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HMS Hermes

The modern steam-powered catapult, powered by steam from the ship's boilers, was invented by Commander C C Mitchell RNVR. It was widely adopted following trials on HMS Perseus between 1950 and 1952 which showed it to be more powerful and reliable than the compressed air catapults which had been introduced in the 1930s. As now only nuclear powered carriers have boilers as part of their motive power system, the majority of aircraft carriers are now equipped with steam generating plant solely to power the catapults.


A third British invention was the glide-slope indicator. This was a gyroscopically-controlled lamp on the port side of the deck which would send a beam to the aviator who was about to land, indicating to him whether he was too high or too low or at the wrong angle of attack. It also took into account the effect of the waves on the flight deck. This also helped at night. The device became necessary as the landing speed of aircraft increased.


The US Navy prematurely attempted to become a strategic nuclear force with the project to build the United States, termed CVA, with the "A" signifying "atomic". This ship would have carried twin-propeller bombers, each of which could each carry an atomic bomb. The project was cancelled, and the letter "A" was re-cycled to mean "attack." But this only delayed the growth of carriers. Nuclear weapons would put to sea despite Air Force objections in 1955 aboard USS Forrestal (CVA-59), and by the end of the fifties the Navy had a series of nuclear-armed attack aircraft.


The post-war years also saw the development of the helicopter with different capabilities to a fighter aircraft. Whereas fixed-wing aircraft are suited to air-to-air combat and air-to-surface attack, helicopters are used to transport equipment and personnel and can be used in an anti-submarine warfare role with dipped sonar and missiles.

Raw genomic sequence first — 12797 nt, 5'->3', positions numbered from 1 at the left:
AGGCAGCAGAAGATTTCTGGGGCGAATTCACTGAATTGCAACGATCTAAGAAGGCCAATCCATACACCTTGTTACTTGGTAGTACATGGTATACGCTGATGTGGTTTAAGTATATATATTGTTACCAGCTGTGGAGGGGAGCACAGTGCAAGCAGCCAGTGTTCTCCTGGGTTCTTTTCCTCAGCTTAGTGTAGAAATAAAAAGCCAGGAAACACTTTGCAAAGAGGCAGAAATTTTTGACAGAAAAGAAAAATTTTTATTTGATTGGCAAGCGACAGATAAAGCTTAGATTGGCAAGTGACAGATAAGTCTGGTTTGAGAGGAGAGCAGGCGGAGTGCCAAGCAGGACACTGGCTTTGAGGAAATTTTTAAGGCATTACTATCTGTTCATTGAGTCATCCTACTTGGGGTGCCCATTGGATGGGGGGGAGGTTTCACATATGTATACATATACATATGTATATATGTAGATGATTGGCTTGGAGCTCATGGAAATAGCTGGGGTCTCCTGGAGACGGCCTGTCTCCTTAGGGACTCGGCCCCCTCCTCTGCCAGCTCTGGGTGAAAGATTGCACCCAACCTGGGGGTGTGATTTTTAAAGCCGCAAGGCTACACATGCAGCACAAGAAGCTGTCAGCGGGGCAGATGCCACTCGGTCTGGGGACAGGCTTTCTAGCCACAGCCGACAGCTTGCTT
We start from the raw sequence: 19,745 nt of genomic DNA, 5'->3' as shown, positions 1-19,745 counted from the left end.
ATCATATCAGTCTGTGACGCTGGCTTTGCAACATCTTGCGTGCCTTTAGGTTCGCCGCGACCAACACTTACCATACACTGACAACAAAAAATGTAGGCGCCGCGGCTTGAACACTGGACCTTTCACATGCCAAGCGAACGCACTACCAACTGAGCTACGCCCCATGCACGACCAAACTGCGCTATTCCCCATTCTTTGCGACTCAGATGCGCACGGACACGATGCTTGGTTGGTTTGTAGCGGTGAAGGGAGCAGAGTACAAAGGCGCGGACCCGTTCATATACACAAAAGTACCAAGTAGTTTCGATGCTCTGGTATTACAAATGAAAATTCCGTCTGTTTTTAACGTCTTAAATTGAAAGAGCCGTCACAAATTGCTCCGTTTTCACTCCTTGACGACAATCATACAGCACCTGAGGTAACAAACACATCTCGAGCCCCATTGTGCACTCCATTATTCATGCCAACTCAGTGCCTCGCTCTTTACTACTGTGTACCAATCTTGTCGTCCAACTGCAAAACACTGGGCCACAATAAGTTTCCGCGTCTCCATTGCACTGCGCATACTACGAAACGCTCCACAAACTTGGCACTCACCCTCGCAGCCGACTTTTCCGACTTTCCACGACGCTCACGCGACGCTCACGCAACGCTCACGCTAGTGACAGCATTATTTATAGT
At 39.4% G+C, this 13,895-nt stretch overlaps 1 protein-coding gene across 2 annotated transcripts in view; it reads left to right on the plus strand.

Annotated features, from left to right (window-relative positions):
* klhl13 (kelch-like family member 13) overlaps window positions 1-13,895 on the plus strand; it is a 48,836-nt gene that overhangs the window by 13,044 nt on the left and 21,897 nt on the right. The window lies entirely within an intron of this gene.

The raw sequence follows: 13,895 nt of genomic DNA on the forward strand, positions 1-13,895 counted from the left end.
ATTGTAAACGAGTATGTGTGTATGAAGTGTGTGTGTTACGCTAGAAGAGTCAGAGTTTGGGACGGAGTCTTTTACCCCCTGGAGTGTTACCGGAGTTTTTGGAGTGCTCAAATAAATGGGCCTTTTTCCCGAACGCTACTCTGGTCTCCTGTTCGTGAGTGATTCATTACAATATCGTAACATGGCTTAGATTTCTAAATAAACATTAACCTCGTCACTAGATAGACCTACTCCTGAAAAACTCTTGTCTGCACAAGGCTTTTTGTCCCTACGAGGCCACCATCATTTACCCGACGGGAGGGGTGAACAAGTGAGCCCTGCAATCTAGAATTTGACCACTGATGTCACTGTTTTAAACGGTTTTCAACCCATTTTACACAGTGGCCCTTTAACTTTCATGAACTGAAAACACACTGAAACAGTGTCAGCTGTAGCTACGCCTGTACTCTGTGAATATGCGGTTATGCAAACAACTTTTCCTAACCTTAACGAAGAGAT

Modern carriers

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Flight operations on the deck of the USS Abraham Lincoln. An EA-6B Prowler (foreground) moves from deck parking to a catapult station. At the same time, an F/A-18C Hornet (middle) moves to catapult attachment (note jet blast deflector down). F/A-18 (background) has just been launched, while another waits behind the blast deflector.
Landing optics of the carrier
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Landing optics of the FS Charles de Gaulle carrier

More modern uses of aircraft carriers include the Falklands War, where the United Kingdom was able to win a conflict 8,000 miles (13,000 km) from home in large part due to the use of the carriers HMS Hermes and HMS Invincible. The Falklands showed the worthiness of a VSTOL aircraft the Hawker Harrier.


The US has also made use of carriers in the Persian Gulf, Afghanistan and to protect its interests in the Pacific. Most recently, the 2003 invasion of Iraq featured US aircraft carriers as the primary base of US air power. Even without the ability to place significant numbers of aircraft in Middle Eastern airbases, the United States was capable of carrying out significant air attacks from carrier-based squadrons.


In the early 21st century, worldwide aircraft carriers were capable of carrying about 1250 aircraft. US carriers accounted for over 1000 of these; the second leading country, the United Kingdom fielded over 50 aircraft. The United Kingdom and France are both undergoing a drastic expansion in carrier capability (with a common ship class), but the United States will still maintain a very large lead.


The People's Republic of China's People's Liberation Army Navy possesses the former Soviet aircraft carrier Varyag, but most naval analysts believe that they have no intention to operate it, but instead are using Varyag to learn about carrier operations for a future Chinese aircraft carrier.

 


Badges of Naval Aviation

To recognize the qualification and training required for service onboard an aircraft carrier, most of the world's navies issue special badges and patches to denote those who are naval pilots or naval aviation support personnel.


United States

Aircraft carriers in fiction

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An Aircraft Carrier in the game Command and Conquer Generals: Zero Hour
  • The 1980 movie The Final Countdown is about an encounter by the USS Nimitz with Japanese carriers shortly before Pearl Harbor.